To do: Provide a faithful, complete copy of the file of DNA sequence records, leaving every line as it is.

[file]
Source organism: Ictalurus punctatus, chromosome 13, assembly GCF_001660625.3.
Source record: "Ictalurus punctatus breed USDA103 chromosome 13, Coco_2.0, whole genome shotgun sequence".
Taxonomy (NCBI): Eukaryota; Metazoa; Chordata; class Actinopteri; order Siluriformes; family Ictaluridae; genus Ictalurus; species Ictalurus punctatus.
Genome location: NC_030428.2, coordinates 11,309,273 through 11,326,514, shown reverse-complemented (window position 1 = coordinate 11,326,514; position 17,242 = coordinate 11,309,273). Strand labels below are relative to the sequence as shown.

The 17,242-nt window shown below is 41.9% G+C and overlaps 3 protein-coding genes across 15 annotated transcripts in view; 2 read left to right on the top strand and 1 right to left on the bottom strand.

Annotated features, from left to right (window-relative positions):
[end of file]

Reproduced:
Source organism: Ictalurus punctatus, chromosome 13, assembly GCF_001660625.3.
Source record: "Ictalurus punctatus breed USDA103 chromosome 13, Coco_2.0, whole genome shotgun sequence".
Taxonomy (NCBI): Eukaryota; Metazoa; Chordata; class Actinopteri; order Siluriformes; family Ictaluridae; genus Ictalurus; species Ictalurus punctatus.
Genome location: NC_030428.2, coordinates 11,309,273 through 11,326,514, shown reverse-complemented (window position 1 = coordinate 11,326,514; position 17,242 = coordinate 11,309,273). Strand labels below are relative to the sequence as shown.

The 17,242-nt window shown below is 41.9% G+C and overlaps 3 protein-coding genes across 15 annotated transcripts in view; 2 read left to right on the top strand and 1 right to left on the bottom strand.

Annotated features, from left to right (window-relative positions):